Next thing will be to balance payrolls with one of those cap things…

]]>“The injuries may account for 1 game difference then they can account for 20”. Not really, you see, there’s this statistical thing that everyone (not just baseball) uses call confidence intervals, variance, and least significant difference that you can use to show which teams are statistically better than another. If 2 teams are 4 games apart, the chances of them being that statistically different are slim. Teams 20 games apart, chances are you’ll see that they aren’t statistically similar in their winning. Not only that, but I didn’t just say “injuries” some teams face hot teams more often than others, some teams get lucky a lot, etc. You can’t just say “well than the Pirates could make an argument to be in the playoffs” because you use statistical measures to find statistical difference. Variance, confidence intervals, leaast significant difference. Things companies use to find out if they should install machine A to increase productivity over machine B. It’s not that crazy of an idea.

“Baseball is healthier than ever” in an ultimate, absolute value kind of way yes. In a relevant way, no it sure as hell isn’t. How is a World Series game having less ratings than a regular season football game “healthier than ever”?

“Anytime you add a playoff spot you make the regular season less meanigful, they’re fighting for position”. How is that less meaningful? Let’s say all 30 teams have a million fans. You let 2 in, maybe 5 are in the race, 5 million fans care. you let 10 in, maybe 13 are in the race, 13 million fans are interested. You can’t say “let everyone in by your logic” because at some point, fans won’t care because the regular season is meaningless. Letting just 1/3 of the teams in, with the very tops getting an advantage makes both the division races, and the last playoff spots more meaningful and interesting and more interesting for more teams. If I can use your ridiculous slippery slope ideology, if letting more teams in makes the regular season less meaningful, then would letting in less make it more meaningful? If that’s the case, just let 1 team in, and that’s your champion. See how crazy it sounds to use your logic “well by your suggestion let’s just do something you didn’t suggest”.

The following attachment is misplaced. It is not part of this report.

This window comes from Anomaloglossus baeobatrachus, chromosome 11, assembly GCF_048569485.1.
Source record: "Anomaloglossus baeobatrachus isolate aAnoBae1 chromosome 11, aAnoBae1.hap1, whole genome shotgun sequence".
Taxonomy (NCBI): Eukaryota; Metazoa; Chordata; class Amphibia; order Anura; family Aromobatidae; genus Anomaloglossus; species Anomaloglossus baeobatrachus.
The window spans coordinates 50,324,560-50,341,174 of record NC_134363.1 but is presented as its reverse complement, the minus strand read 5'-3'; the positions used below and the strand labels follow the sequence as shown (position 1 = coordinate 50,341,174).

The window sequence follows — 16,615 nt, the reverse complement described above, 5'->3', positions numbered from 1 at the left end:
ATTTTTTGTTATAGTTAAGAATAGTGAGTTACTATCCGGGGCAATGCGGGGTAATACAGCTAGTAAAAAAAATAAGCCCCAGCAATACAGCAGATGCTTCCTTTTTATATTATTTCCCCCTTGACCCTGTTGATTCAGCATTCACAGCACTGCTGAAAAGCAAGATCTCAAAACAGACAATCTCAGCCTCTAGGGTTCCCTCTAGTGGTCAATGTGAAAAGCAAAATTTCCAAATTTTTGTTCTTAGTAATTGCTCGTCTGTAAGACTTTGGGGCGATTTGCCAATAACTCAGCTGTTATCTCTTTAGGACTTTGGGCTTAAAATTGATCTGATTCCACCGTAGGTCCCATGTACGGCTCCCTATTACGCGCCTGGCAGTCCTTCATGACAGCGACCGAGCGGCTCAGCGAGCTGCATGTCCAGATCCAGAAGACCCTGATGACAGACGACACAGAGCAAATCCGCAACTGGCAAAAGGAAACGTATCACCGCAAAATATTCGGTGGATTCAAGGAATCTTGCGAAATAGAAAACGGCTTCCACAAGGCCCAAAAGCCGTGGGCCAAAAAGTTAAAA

I know the history of baseball. If you want to be a traditionalist, let’s not allow anyone who isn’t white play. Baseball changes, times change, get over it. There are 30 teams, some with a huge advantage over the others, rules need to be changed once in a while.

I agree, the current system is great. However, it devalues the division race. Who cared that the Rays won the east last year? Nobody, there is no advantage to winning your division. In a 5 game series home field doesn’t matter much. With 2 wild card teams, then it would matter because the yankees would have faced the Sox in a (presumably) short series.

The 3 division winners and 2 wild card is the absolute best idea. the 3 teams that fought hard to win the division are rewarded. The teams that survived and won the 2 wild card spots get rewarded but not as much.

With so many teams in baseball and, as I said, so many with advantages and disadvantages, a stair-step type of reward system is beautiful. It’s rewarding to even make the playoffs, it’s even more rewarding (not under the current rules, but under the new rules) to win the division, even more rewarding to make it to the LCS, even more rewarding to make it to the World Series, and the ultimate reward to win the world series.

Nothing is devalued by adding one more team. Division titles mean more and that one more spot means a few more teams have meaningful septembers.

One final note, I’ll restate my stance on “well you’ll get fluke champions”. What is the difference between a 98 and 88 win team? It’s 10 wins, which is about 1.5 more wins per month. The difference isn’t that much. If I have time, I’m going to do a least significant difference study with teams to show you fools that just because a wild card team wins the World Series doesn’t mean they aren’t deserving.

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